HONG KONG -- The gory details of China's stock market scandals are beloved by the financial media. Who could resist a story in which a company, Kangmei Pharmaceutical, blames an "accounting error" for overstating its cash holdings by as much as $4 billion? And who could stifle a snigger when another Chinese company, China Animal Healthcare, claimed that five years of accounts were lost when a truck carrying them was stolen?
As long as you did not lose money in these scams, they amounted to little more than surprising interludes in the compelling narrative of China investing.
But that is changing. Investing in Chinese stocks -- whether they are listed in New York, Shanghai, Shenzhen or Hong Kong -- is becoming an increasingly fraught activity as U.S.-based activists try to turn financial markets into a new front in the U.S.-China trade war.
A whole gamut of issues, in addition to the scant protection that U.S. investors have against Chinese accounting scandals, are attracting scrutiny. The relationships between certain Chinese companies and Beijing's military, espionage agencies, surveillance state, human rights abuses and industrial policy are all becoming questions that investors can no longer afford to ignore.
"[We need] to send an unmistakable message to Wall Street and other fund managers and index providers that henceforth the material risks associated with Chinese corporate national security and human rights abusers must be taken into proper account," said Roger Robinson, president and chief executive of RWR Advisory Group, a Washington-based risk consultancy.
The central problem, as suggested by the Kangmei Pharmaceutical case, involves accounting risk. China does not allow U.S. authorities to independently audit the Chinese companies that are listed on U.S. exchanges, claiming that to do so would amount to a violation of sovereignty and endanger state secrets.
This means that U.S. investors in the 156 Chinese companies listed on their country's largest exchanges must put their faith in Chinese auditors. Such risks may have seemed acceptable when the businesses involved were relatively small and peripheral to the benchmark indexes that govern the investment decisions of the world's largest pension funds. But this is no longer the case.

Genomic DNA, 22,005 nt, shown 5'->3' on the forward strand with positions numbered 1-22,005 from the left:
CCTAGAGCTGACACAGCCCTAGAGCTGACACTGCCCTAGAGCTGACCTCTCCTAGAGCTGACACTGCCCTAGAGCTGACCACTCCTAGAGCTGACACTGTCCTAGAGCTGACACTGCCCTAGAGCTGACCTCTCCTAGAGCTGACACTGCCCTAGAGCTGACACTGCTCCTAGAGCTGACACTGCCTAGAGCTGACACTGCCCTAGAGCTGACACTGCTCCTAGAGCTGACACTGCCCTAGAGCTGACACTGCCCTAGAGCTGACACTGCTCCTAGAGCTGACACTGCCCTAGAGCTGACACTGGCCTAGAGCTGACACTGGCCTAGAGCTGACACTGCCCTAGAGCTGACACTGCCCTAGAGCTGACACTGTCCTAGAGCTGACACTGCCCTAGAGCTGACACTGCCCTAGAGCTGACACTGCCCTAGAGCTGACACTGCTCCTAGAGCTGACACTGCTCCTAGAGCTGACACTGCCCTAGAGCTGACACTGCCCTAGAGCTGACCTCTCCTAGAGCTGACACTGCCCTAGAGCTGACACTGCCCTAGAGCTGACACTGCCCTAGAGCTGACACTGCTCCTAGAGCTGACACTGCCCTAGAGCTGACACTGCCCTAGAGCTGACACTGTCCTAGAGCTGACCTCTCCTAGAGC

This growth -- and the recent inclusion of China's domestically listed A-shares into benchmark indexes compiled by MSCI, the index company -- has meant that big chunks of the West's pension savings are being funneled into Chinese companies. For instance, Chinese corporations make up 7.6% of the MSCI All Country World Index ex-U.S. and around 32% of the MSCI Emerging Markets Index.
Neither the U.S. nor any other country outside China has any way to check the work of Chinese auditors on listed Chinese companies. This is despite the regular eruption of accounting scandals that have rocked China's domestic exchanges and the fact that Chinese companies often gain access to U.S. listings through "reverse mergers" and other exotic structures that further limit transparency.
With this in mind, a number of U.S. senators -- led by Marco Rubio, a Republican -- proposed legislation this year that would force companies listed in the U.S. to allow the Public Company Accounting Oversight Board to access financial records tied to the audits. The proposed legislation, called the Equitable Act, would give companies three years to come into compliance with U.S. regulators or face delisting.
The chances of Beijing accepting this are close to zero, meaning that if the act is passed into law, it would potentially trigger the delisting of scores of Chinese companies.
In the meantime, Rubio and fellow senators are targeting U.S. funds -- especially those that manage government money -- that are increasing their exposure to Chinese companies. Last week, the senator called upon the chairman of the Federal Retirement Thrift Investment Board to reverse a decision to shift a multibillion-dollar portfolio into Chinese companies that support the People's Liberation Army, the surveillance state and Beijing's state-led industrial policy.
"The Federal Retirement Thrift Investment Board made a shortsighted -- and foolish -- decision to effectively fund the Chinese government and Communist Party's efforts to undermine U.S. economic and national security with the retirement savings of members of the U.S. Armed Services and other federal employees," Rubio said.
U.S.-China financial relations are set to become a whole lot more tense.
James Kynge is editor of Tech Scroll Asia, a newsletter on technology in Asia that combines the best reporting from Nikkei and the Financial Times. He is also the FT's Global China editor, writing about China's growing footprint in the world, and won the Wincott Foundation award for the U.K.'s Financial Journalist of the Year in 2016. His prizewinning book, "China Shakes the World," was translated into 19 languages.